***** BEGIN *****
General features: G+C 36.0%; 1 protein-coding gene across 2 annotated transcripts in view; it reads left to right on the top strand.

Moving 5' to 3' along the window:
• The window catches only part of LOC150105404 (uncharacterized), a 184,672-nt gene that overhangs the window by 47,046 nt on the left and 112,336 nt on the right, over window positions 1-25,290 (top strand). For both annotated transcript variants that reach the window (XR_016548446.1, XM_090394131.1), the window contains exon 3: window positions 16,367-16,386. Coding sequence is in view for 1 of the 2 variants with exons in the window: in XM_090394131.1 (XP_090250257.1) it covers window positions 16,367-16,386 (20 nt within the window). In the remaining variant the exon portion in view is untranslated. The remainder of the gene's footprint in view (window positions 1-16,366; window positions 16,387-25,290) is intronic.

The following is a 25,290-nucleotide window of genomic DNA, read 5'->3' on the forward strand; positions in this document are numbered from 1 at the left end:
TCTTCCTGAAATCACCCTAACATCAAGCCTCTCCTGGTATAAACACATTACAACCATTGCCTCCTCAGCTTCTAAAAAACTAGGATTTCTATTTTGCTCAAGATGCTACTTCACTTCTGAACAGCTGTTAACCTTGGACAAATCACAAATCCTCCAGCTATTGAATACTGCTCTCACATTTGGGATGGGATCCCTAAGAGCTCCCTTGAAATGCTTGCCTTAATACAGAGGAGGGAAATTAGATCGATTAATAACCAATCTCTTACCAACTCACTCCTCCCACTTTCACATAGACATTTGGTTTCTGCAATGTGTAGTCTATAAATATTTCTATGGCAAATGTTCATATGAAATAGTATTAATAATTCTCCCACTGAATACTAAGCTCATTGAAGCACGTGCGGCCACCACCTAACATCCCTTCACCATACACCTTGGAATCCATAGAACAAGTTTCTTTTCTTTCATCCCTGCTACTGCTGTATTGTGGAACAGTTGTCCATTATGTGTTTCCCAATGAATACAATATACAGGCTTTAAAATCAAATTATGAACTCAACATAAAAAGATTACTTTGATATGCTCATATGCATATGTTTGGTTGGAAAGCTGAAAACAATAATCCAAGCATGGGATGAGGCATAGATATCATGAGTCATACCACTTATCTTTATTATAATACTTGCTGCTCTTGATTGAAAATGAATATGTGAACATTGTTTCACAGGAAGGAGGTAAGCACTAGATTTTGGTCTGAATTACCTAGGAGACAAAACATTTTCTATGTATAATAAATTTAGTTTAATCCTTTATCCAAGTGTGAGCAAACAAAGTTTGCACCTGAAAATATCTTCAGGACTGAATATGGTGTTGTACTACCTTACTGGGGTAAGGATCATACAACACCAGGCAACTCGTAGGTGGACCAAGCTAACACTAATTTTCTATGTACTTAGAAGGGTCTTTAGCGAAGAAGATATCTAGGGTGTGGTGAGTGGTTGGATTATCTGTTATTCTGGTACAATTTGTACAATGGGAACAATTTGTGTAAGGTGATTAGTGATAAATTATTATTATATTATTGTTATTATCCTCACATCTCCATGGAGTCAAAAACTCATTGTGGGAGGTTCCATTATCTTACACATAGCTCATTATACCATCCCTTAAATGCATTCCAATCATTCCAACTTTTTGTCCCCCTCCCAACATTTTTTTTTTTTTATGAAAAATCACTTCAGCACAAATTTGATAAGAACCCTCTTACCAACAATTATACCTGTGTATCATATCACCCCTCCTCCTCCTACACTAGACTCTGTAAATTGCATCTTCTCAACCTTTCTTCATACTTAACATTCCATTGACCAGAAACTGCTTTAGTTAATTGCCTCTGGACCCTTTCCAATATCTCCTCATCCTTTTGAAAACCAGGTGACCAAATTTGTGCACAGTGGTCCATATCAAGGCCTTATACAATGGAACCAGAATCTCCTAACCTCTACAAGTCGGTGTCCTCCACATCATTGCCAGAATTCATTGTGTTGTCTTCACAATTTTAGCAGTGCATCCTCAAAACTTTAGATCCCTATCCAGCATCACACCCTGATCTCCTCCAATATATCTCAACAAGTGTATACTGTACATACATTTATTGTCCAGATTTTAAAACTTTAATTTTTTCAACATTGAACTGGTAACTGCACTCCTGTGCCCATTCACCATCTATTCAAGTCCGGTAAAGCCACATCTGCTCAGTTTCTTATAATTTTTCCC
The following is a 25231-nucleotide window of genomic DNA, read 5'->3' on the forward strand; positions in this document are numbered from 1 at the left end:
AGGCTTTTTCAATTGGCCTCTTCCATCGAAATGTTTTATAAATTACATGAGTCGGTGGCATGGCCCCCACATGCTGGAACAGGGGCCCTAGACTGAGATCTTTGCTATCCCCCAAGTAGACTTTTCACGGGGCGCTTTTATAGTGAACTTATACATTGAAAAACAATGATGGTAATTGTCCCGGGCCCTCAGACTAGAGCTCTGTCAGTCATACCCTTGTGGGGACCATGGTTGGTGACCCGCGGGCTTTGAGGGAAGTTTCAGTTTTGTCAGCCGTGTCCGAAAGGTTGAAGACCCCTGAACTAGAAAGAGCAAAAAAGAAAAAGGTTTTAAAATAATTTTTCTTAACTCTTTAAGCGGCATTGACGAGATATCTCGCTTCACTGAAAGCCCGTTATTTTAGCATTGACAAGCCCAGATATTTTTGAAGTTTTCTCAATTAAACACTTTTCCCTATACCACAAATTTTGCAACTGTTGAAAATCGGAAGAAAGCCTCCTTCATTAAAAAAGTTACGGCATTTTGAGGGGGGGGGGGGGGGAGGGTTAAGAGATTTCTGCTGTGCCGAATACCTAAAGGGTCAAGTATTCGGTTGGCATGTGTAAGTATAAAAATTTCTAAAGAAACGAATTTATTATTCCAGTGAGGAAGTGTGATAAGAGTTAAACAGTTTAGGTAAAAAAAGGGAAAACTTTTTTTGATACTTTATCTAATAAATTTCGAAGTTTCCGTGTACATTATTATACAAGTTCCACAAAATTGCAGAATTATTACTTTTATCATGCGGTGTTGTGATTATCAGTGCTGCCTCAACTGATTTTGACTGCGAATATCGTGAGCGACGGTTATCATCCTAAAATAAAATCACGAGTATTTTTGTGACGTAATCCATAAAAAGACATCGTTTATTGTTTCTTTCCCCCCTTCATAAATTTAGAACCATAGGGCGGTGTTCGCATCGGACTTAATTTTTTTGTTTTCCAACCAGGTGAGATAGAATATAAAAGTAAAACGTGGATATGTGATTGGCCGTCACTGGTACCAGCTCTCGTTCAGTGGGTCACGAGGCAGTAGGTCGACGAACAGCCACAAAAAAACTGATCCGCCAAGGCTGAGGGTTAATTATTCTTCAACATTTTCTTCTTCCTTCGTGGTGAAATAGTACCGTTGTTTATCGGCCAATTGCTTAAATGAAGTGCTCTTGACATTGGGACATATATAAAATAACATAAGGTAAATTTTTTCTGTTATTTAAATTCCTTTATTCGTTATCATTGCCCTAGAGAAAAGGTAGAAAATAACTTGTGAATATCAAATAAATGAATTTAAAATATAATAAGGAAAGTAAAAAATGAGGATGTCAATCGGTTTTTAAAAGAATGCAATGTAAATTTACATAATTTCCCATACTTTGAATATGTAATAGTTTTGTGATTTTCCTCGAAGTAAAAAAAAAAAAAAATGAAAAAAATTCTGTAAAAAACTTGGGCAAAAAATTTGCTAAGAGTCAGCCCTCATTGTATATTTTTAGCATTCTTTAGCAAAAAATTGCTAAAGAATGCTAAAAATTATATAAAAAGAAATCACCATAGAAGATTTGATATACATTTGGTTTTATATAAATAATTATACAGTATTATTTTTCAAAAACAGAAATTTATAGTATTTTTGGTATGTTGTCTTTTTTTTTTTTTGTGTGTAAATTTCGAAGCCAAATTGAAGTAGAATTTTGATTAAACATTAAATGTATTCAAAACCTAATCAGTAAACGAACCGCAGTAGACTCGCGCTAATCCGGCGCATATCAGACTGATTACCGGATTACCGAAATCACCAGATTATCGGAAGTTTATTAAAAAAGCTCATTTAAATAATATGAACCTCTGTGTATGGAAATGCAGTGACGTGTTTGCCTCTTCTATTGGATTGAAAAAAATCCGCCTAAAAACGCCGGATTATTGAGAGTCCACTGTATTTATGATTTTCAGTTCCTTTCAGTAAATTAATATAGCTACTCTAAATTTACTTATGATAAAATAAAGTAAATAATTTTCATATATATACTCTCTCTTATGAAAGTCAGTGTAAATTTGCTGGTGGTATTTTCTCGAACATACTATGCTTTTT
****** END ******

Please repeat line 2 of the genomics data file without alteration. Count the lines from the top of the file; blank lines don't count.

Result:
Moving 5' to 3' along the window: